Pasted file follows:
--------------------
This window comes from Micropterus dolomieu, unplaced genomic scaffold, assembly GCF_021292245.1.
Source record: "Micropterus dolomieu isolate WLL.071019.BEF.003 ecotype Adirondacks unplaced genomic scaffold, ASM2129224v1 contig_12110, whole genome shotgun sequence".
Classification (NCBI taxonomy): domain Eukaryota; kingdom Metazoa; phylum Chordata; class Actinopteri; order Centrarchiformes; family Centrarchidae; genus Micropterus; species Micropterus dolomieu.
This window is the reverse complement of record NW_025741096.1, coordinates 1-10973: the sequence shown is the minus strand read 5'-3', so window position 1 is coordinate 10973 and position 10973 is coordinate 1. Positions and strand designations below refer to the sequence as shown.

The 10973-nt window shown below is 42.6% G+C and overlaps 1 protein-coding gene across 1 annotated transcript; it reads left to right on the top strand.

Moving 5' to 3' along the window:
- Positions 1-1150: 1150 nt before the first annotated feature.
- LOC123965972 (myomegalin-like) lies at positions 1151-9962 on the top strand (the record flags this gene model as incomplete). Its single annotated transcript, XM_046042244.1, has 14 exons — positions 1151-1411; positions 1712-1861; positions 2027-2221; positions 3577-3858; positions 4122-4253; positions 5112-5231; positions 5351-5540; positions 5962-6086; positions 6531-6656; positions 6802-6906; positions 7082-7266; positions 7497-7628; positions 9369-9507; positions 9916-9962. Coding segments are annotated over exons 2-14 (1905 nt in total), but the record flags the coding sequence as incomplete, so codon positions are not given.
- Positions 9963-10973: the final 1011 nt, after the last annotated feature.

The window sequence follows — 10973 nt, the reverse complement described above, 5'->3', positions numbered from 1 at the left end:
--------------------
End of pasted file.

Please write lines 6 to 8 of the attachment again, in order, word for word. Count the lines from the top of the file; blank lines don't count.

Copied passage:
Moving 5' to 3' along the window:
- Positions 1-1150: 1150 nt before the first annotated feature.
- LOC123965972 (myomegalin-like) lies at positions 1151-9962 on the top strand (the record flags this gene model as incomplete). Its single annotated transcript, XM_046042244.1, has 14 exons — positions 1151-1411; positions 1712-1861; positions 2027-2221; positions 3577-3858; positions 4122-4253; positions 5112-5231; positions 5351-5540; positions 5962-6086; positions 6531-6656; positions 6802-6906; positions 7082-7266; positions 7497-7628; positions 9369-9507; positions 9916-9962. Coding segments are annotated over exons 2-14 (1905 nt in total), but the record flags the coding sequence as incomplete, so codon positions are not given.